BOSTON (TheStreet) -- With the New Year came a host of resolutions. Many of us offered a pledge to be smarter and more dedicated to our finances in the unfolding year.

What moves will not only guarantee financial success in 2011, but set the stage for achieving longer-term objectives?

Do a good financial plan, quantify your goals and reap the rewards, financial advisers say.

The starting point, according to Frank Braddock, a South Carolina-based financial adviser with JHS Capital Advisors, is drafting a blueprint.

"We are telling folks to sit back and really do a good financial plan," he says. "I think that keeps people on track and helps them when things get weird. A written financial plan helps you focus on where you are trying to go and maybe not panic when things get as dicey as they have been. I think it forces you to take a step back from the day-to-day and look at what you are trying to accomplish."

A financial plan is about more than chasing gains. Braddock says people need to "have a real conversation about risk and managing risk."

"When you sit and look at where people were five to seven years ago, they thought they were much more risk tolerant than they actually proved to be," he says. "Risk comes in a lot of different guises I don't think folks really think about. When people think about risk, they think about losing money, which obviously is a big thing. But the risk of not getting where you want to go and running out of money, longevity risk, is the single biggest risk that clients face."

"You can't manage what you don't measure, so quantify goals," says Neal Ringquist, president and chief operating officer of ASI Advisor Software, maker of Goalgami, a free online, goal-based financial planning tool. "Control what you can control. You can't control the performance of the markets, but you can certainly control what your goals are and how much you can contribute and save towards them. Depending on what your goals are, there are lots of little things to do."

Here are some of those easy steps to take:

1. Ratchet up 401(k) contributions to, at the very least, take advantage of a company match. For all those who haven't already, Ringquist says, this should be the year.

2. Add the 2% reduction in FICA taxes directly into retirement savings. This Obama administration tax break adds to the incentive to lock in 401(k) deposits to the limit.

Other moves can blend frugality and creativity to achieve short- and long-term goals.

3. Credit card rewards programs connected to 529 savings plans (tax-advantaged, return-bearing college savings vehicles overseen by states), are underused by those saving for college expenses, he says. A variety of credit cards can be used. Fidelity, for example, offers an American Express ( AXP) card where every month the points accrued are rolled automatically into a 529 plan designated by the holder.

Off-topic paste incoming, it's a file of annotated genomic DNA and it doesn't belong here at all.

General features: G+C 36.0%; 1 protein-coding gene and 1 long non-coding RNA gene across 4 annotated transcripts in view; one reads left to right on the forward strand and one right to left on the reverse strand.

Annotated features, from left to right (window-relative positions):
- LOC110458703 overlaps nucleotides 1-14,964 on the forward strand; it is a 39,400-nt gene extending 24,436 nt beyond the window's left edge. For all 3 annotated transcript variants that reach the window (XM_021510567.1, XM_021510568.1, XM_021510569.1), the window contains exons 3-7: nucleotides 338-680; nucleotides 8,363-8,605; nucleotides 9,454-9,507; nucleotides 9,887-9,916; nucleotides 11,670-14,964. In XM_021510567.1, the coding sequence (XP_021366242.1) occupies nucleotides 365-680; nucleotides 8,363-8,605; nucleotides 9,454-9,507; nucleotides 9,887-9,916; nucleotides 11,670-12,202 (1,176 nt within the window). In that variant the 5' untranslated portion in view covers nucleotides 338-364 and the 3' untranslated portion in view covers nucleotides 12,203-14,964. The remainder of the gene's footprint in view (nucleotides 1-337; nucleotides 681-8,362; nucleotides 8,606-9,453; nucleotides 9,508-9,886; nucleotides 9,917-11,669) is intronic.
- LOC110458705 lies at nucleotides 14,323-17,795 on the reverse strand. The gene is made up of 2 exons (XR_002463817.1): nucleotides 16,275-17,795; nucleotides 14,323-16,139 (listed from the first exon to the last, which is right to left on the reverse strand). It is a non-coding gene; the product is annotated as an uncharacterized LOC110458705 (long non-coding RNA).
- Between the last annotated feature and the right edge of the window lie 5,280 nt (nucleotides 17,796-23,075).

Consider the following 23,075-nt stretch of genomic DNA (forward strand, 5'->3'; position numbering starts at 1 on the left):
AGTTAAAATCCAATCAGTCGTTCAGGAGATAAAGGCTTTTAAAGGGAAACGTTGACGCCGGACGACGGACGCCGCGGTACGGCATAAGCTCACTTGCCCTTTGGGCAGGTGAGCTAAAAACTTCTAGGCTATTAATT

"Many set up a credit card tied to frequent-flier miles," Ringquist says. "The amount of miles it takes to redeem a domestic flight has gone up. With so many restrictions, sometimes you can't even get a flight. But here's a way you can earn a return on your points. You can't do that with miles. You could actually spend your way to savings."

4. Review your household budget this year and you can uncover additional money that might be better earmarked for savings, Ringquist says.

"With cable bills, a lot of people bought original packages, even a year or two ago, that had everything under the sun," he says. Cutting our premium channels you never watch can save hundreds of dollars a year.

5. Banking and credit card fees can often be waived by merely making a phone call, he adds. If not, you can start shopping around for a better deal.

6. Recurring credit card charges for movie and music services, wine clubs and storage facilities add up significantly, but can become so routine they are forgotten. Get rid of them.

7. Reclaim grocery store savings from using a coupon or club card that get tallied on a receipt. The amount saved should be put into a savings account or retirement plan, Ringquist suggests.

The most recent Principal Financial Well-Being Index, a quarterly survey by Principal Financial Group ( PFG ), found that workers' top two resolutions heading into the year were paying off credit card debt (35%) and putting a set amount of money into savings each month (30%).

Retirees' top resolutions were to reduce their spending by a specific amount each month (19%), pay off credit card debt (17%) and put a set amount of money into savings each month (15%). If that's so, says Catherine Golladay, vice president of 401(k) Education and Advice for Schwab ( SCHW), there's a painless way to make those resolutions into realities:

8. Take advantage of free investment advice most likely offered with your plan, Golladay says. A recent Schwab study found that 401(k) investors who take plan-offered advice save more and panic less, with savings rates doubling among "advice takers" from 5% to 10% of pay.

Retirement strategist and financial coach Bill Losey has another suggestion that might seem tough:

9. Accumulate "up to three years worth of income in savings, CDs, money markets or treasury bills."

But all you have to do is start the process, he says.

"This is where you should start taking money from when you retire," he says. "Use this 'safe-money' benchmark strategy so the money you need is in the safest yet lowest-yielding investments where your principal is protected. It helps to weather the ups and downs of the stock/bond markets where the rest of your long-term money is allocated and diversified properly."

-- Written by Joe Mont in Boston.

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